Bill seeks new public vote, hoping to stop ward reduction

CITY HALL – To many, the question of whether to reduce the number of St. Louis wards to 14 from 28 seemed settled. But it returned to the Board of Aldermen last week, when black aldermen made impassioned pleas to put the question on the ballot one more time.

“For some reason, people have framed an argument that 28 people is too much,” 22nd Ward Alderman Jeffrey Boyd said at the June 14 board meeting. He spoke in favor of a bill calling for one more election on the issue. “What it’s saying is, ‘Let the people decide.’”

City voters approved a charter amendment change in 2012 that called for the reduction in the number of wards and aldermen. Starting in April 2022, the board will consist of 14 member plus the president of the board.

“We are a majority population in our city,” said 21st Ward Alderman John Collins-Muhammad, the bill’s sponsor. But blacks hold only 11 seats out of the 28 seats on the board, he said.

“The intent is to take complete control over black wards,” he said. “Black aldermen stand united in putting this back on the ballot box.”

Mayor Lyda Krewson, who would have to sign any bill that reaches her desk in order for it to take effect, said she still supported the 2012 proposition that called for reducing the number of aldermen. She said that at the time, as 28th Ward alderman, she was one of the primary sponsors of the bill. The proposition won heavily at the polls.

Collins-Muhammad said at the June 3 meeting of the Board of Aldermen’s Intergovernmental Affairs Committee that reducing the number of wards without a solid plan would hurt the North Side and other wards.

“Right now our communities are ravaged by decay,” Collins-Muhammad said. “Systematically, it is impossible to create equity within two years of a reduction.”

Collins-Muhammad also said that voters had rejected the ward reduction four times before they voted for it in 2012. Because of that, it wouldn’t be wrong to ask the public one more time, he said.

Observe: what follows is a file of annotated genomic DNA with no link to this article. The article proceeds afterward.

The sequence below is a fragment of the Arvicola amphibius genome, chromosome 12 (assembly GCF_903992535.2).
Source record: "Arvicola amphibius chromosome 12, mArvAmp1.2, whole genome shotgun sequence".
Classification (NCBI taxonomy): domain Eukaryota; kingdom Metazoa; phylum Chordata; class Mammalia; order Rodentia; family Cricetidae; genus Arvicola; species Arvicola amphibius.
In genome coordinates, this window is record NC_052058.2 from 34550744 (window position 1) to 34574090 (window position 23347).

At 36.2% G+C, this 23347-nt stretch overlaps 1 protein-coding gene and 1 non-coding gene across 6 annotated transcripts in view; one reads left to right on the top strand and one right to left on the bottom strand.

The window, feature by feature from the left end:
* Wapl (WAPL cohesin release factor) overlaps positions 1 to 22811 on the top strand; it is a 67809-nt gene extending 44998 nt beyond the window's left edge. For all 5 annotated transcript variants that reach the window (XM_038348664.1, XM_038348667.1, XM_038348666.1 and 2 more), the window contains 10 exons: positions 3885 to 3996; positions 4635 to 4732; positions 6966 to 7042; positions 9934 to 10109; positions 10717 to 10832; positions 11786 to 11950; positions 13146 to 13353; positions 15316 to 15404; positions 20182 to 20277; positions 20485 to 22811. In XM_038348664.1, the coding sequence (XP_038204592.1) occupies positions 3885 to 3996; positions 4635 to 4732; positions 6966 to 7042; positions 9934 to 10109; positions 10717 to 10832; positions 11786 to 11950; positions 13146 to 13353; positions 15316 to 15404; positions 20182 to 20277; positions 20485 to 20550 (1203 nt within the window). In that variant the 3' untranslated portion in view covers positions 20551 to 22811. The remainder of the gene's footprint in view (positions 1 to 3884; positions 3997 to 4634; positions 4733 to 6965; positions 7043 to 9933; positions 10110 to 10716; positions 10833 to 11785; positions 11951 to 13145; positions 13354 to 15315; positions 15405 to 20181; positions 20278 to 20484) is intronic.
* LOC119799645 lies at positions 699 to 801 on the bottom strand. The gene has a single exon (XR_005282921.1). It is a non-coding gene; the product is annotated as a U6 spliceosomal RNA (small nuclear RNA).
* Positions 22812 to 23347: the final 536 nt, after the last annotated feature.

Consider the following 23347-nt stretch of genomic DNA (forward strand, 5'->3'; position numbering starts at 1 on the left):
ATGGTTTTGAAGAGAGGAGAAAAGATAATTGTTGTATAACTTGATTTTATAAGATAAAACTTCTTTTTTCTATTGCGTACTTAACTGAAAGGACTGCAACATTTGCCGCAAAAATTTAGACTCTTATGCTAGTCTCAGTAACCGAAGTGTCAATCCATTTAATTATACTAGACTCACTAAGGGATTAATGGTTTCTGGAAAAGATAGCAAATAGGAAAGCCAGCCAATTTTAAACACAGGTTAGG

Black aldermen stressed the need for more representation in distressed wards both in north St. Louis and in certain parts of the south side.

“Doubling your ward may be a great thing, and maybe somebody will give you some staff to support you,” Boyd said. But there are greater challenges in the hard-pressed wards, he said.

The speeches at the June 14 meeting, most of them by black aldermen, came before what was to be the first of two votes required for approval. But just before a vote on the matter normally would take place, Collins-Muhammad pulled it and put it on the board’s informal calendar. He could bring it up again at any time.

Collins-Muhammad wouldn’t say why he had pulled the bill. But one likely “yes” vote was missing: 23rd Ward Alderman Joe Vaccaro, the measure’s cosponsor. That was important, because supporters needed his vote.

Opponents of the planned reduction spoke out at the meeting.

“It’s very hard to get hold of an alderman now. How will that be?” 1st Ward Alderman Sharon Tyus asked. “Tricking people into doing what is not in their best interest is not in their best interest.”

Fourth Ward Alderman Samuel Moore said the only people who would benefit from the legislation were the millionaires and the billionaires.

“It will hurt the African-American community,” Moore said. People need to be informed, he said. “It will make it impossible for north St. Louis to develop ourselves.”

Third Ward Alderman Brandon Bosley read a long list of ways in which African-Americans in the city are struggling, including poverty, children’s emergency room visits for asthma,  lead poisoning and other concerns. He also mentioned the number of shootings of children in recent days.

“We’re talking about reducing leadership,” Bosley said.


Jim Merkel Born and raised in the St. Louis area, Jim Merkel covered communities throughout the area from 1991 to 2013 for the old Suburban Journals of Greater St. Louis. He is the author of five books about the Gateway City published by Reedy Press. The latest is Growing Up St. Louis: Looking Back Through the Decades. He and his wife, Lorraine, live in the Bevo Mill neighborhood of south St. Louis with Miss Jenny the Cat. For more about Jim, visit

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